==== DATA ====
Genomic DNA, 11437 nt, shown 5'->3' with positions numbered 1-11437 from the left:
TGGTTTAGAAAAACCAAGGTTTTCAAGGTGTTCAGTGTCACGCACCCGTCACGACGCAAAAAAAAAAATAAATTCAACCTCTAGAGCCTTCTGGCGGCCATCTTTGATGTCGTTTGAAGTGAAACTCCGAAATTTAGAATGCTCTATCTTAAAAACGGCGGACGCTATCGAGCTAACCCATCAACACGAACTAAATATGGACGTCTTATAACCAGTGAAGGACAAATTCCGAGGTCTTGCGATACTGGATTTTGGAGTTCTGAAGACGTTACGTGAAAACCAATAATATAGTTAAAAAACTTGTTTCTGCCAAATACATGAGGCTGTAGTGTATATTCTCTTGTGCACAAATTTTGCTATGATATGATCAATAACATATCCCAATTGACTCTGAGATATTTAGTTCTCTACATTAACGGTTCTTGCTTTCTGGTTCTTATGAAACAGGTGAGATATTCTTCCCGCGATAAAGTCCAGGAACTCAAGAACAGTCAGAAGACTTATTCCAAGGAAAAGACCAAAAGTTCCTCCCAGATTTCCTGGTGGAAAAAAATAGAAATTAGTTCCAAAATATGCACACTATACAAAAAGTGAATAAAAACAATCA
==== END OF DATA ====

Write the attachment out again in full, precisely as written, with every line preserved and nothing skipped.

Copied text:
Genomic DNA, 11437 nt, shown 5'->3' with positions numbered 1-11437 from the left:
TGGTTTAGAAAAACCAAGGTTTTCAAGGTGTTCAGTGTCACGCACCCGTCACGACGCAAAAAAAAAAATAAATTCAACCTCTAGAGCCTTCTGGCGGCCATCTTTGATGTCGTTTGAAGTGAAACTCCGAAATTTAGAATGCTCTATCTTAAAAACGGCGGACGCTATCGAGCTAACCCATCAACACGAACTAAATATGGACGTCTTATAACCAGTGAAGGACAAATTCCGAGGTCTTGCGATACTGGATTTTGGAGTTCTGAAGACGTTACGTGAAAACCAATAATATAGTTAAAAAACTTGTTTCTGCCAAATACATGAGGCTGTAGTGTATATTCTCTTGTGCACAAATTTTGCTATGATATGATCAATAACATATCCCAATTGACTCTGAGATATTTAGTTCTCTACATTAACGGTTCTTGCTTTCTGGTTCTTATGAAACAGGTGAGATATTCTTCCCGCGATAAAGTCCAGGAACTCAAGAACAGTCAGAAGACTTATTCCAAGGAAAAGACCAAAAGTTCCTCCCAGATTTCCTGGTGGAAAAAAATAGAAATTAGTTCCAAAATATGCACACTATACAAAAAGTGAATAAAAACAATCA